Some vehicles offer better all-around visibility than others, but there is no car or truck that is free of blind spots. More concerning, blind spots on larger vehicles, such as semi-trucks and SUVs, are even more pronounced.
What is a blind spot? Any area around a car or truck that cannot be directly observed by its driver is considered to be a blind spot. Side mirrors, rearview mirrors, and obstructive interiors, such as the vehicle’s pillar supports, are common potential blind spots sources.
Similarly, drivers may also be found negligent for creating additional blind spots by placing cargo in their vehicle that further impedes their field of vision.
How common are blind spot accidents? According to the National Highway Traffic Safety Administration, approximately 840,000 blind spot accidents occur each year in the United States, resulting in 300 fatalities and thousands of injuries ranging from minor to traumatic.
Because blind spot accidents continue to occur at an alarming pace, it is important that we all become better acquainted with this roadway danger.
Common Types of Blind Spot Auto Accidents
The classic blind spot car accident occurs while a driver is attempting to merge into another lane and fails to check their blind spot. As a result, the negligent driver either does not see the vehicle next to them or one that is quickly approaching.
The most two common types of collisions we see from lane-change blind spot accidents include:
- Front-to-Rear Collisions
- Side-to-Side or Sideswipe Collisions
And while blind spot accidents often occur between traditional automobiles, reduced visibility plays an even more dangerous role in other types of accidents, including those that involve:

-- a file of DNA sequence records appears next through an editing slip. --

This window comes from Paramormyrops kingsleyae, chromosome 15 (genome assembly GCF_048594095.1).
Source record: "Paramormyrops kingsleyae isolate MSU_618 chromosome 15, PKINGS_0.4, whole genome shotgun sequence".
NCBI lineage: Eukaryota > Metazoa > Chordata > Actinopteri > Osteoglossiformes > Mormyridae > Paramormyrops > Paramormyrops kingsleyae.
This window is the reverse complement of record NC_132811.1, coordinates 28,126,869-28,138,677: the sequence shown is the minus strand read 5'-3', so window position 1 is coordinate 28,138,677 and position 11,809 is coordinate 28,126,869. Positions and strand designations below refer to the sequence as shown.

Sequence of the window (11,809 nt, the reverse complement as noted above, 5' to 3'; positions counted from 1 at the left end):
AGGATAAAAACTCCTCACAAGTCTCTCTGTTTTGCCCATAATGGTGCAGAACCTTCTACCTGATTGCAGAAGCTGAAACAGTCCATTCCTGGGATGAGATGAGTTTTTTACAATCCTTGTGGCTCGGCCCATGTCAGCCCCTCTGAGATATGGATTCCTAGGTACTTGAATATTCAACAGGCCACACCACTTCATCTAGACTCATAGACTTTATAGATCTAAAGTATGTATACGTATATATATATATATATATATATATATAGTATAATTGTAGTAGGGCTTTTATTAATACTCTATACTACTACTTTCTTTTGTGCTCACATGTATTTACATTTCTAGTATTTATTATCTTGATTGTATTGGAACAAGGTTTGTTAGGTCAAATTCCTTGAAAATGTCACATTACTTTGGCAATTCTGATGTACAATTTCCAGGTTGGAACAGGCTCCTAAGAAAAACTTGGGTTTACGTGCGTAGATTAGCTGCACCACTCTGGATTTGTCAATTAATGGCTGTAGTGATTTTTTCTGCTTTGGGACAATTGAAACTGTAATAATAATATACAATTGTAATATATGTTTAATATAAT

Put simply, if blind spots regularly cause drivers not to see larger cars and trucks, the chances are exponentially higher that they will not see any of the people listed above.
There is also a growing number of lesser-known blind spot accidents that involve children. Known as “forward blind zone” or “front blind zone” accidents, these incidents most often occur in driveways, parking lots, and other locations commonly associated with lower speeds.
The forward/front blind zone exists directly in front of a vehicle where there is zero visibility. And, unfortunately, due to the popularity of larger SUVs and crossovers that sit higher off the ground, this means there are millions of vehicles with larger forward-facing blind spots.
As a result, we have witnessed an increase in the number of children who are injured or killed after being rolled over in blind spot accidents.
Semi-Trucks & Commercial Vehicle Blind Spots
There is no more frightening image than seeing a semi-truck, large bus, or delivery truck, begin to merge into your lane or path. Any resulting contact with a commercial vehicle, no matter how slight, can result in traumatic injuries to you and other drivers.
It’s a fact: drivers of cars, SUVs, and passenger trucks remain in a semi-truck’s blind spot for a much longer period of time than those of other vehicles. And despite the additional mirror size(s) and type(s), when you are in a semi-truck or other commercial vehicle’s blind spot you are invisible.
As a result, the Federal Motor Carrier Safety Administration (FMCSA) has championed a long-running safety campaign known as the “No-Zone.” The purpose of the No-Zone is to identify the different areas where your vehicle disappears from a semi-truck driver’s field of vision. (No-Zones also exist for buses and other large commercial vehicles.)
Being fully aware of the No-Zone, and exercising caution around larger vehicles can help to reduce your risk of being involved in a serious collision.
Blind Spot Accident Prevention Technology
Auto manufacturers have been outfitting newer vehicles with an expanding list of safety technologies, and a number of innovations have been dedicated to blind spot accident prevention.